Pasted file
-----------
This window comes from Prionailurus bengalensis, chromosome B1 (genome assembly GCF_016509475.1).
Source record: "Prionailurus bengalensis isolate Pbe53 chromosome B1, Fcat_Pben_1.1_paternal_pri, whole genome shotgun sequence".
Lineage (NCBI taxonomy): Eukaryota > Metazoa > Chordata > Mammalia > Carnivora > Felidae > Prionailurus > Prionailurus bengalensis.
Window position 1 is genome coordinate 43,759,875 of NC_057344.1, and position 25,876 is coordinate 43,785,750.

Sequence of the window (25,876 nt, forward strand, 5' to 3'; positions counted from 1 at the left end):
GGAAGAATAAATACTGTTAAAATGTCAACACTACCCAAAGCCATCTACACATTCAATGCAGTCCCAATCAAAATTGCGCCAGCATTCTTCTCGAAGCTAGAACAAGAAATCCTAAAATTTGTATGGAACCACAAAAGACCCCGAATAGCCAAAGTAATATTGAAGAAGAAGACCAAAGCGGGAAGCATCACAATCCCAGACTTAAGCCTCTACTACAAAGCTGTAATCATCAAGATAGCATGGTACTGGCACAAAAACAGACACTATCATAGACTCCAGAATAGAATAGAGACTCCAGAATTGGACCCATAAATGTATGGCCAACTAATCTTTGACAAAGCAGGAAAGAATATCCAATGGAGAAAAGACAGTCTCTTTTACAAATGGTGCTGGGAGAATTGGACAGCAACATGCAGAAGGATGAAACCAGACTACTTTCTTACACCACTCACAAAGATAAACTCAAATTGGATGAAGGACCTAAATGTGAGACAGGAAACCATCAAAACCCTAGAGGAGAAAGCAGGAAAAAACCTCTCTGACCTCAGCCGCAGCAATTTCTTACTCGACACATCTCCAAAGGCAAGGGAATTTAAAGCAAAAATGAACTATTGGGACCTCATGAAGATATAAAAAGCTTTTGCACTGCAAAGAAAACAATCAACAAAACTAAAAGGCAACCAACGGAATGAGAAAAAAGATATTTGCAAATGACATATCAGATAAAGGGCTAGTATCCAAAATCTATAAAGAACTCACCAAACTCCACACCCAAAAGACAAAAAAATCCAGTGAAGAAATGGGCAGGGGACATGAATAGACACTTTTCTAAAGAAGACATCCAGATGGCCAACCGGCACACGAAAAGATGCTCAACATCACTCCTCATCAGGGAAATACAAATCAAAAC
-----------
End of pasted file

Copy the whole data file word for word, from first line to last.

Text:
This window comes from Prionailurus bengalensis, chromosome B1 (genome assembly GCF_016509475.1).
Source record: "Prionailurus bengalensis isolate Pbe53 chromosome B1, Fcat_Pben_1.1_paternal_pri, whole genome shotgun sequence".
Lineage (NCBI taxonomy): Eukaryota > Metazoa > Chordata > Mammalia > Carnivora > Felidae > Prionailurus > Prionailurus bengalensis.
Window position 1 is genome coordinate 43,759,875 of NC_057344.1, and position 25,876 is coordinate 43,785,750.

Sequence of the window (25,876 nt, forward strand, 5' to 3'; positions counted from 1 at the left end):
GGAAGAATAAATACTGTTAAAATGTCAACACTACCCAAAGCCATCTACACATTCAATGCAGTCCCAATCAAAATTGCGCCAGCATTCTTCTCGAAGCTAGAACAAGAAATCCTAAAATTTGTATGGAACCACAAAAGACCCCGAATAGCCAAAGTAATATTGAAGAAGAAGACCAAAGCGGGAAGCATCACAATCCCAGACTTAAGCCTCTACTACAAAGCTGTAATCATCAAGATAGCATGGTACTGGCACAAAAACAGACACTATCATAGACTCCAGAATAGAATAGAGACTCCAGAATTGGACCCATAAATGTATGGCCAACTAATCTTTGACAAAGCAGGAAAGAATATCCAATGGAGAAAAGACAGTCTCTTTTACAAATGGTGCTGGGAGAATTGGACAGCAACATGCAGAAGGATGAAACCAGACTACTTTCTTACACCACTCACAAAGATAAACTCAAATTGGATGAAGGACCTAAATGTGAGACAGGAAACCATCAAAACCCTAGAGGAGAAAGCAGGAAAAAACCTCTCTGACCTCAGCCGCAGCAATTTCTTACTCGACACATCTCCAAAGGCAAGGGAATTTAAAGCAAAAATGAACTATTGGGACCTCATGAAGATATAAAAAGCTTTTGCACTGCAAAGAAAACAATCAACAAAACTAAAAGGCAACCAACGGAATGAGAAAAAAGATATTTGCAAATGACATATCAGATAAAGGGCTAGTATCCAAAATCTATAAAGAACTCACCAAACTCCACACCCAAAAGACAAAAAAATCCAGTGAAGAAATGGGCAGGGGACATGAATAGACACTTTTCTAAAGAAGACATCCAGATGGCCAACCGGCACACGAAAAGATGCTCAACATCACTCCTCATCAGGGAAATACAAATCAAAAC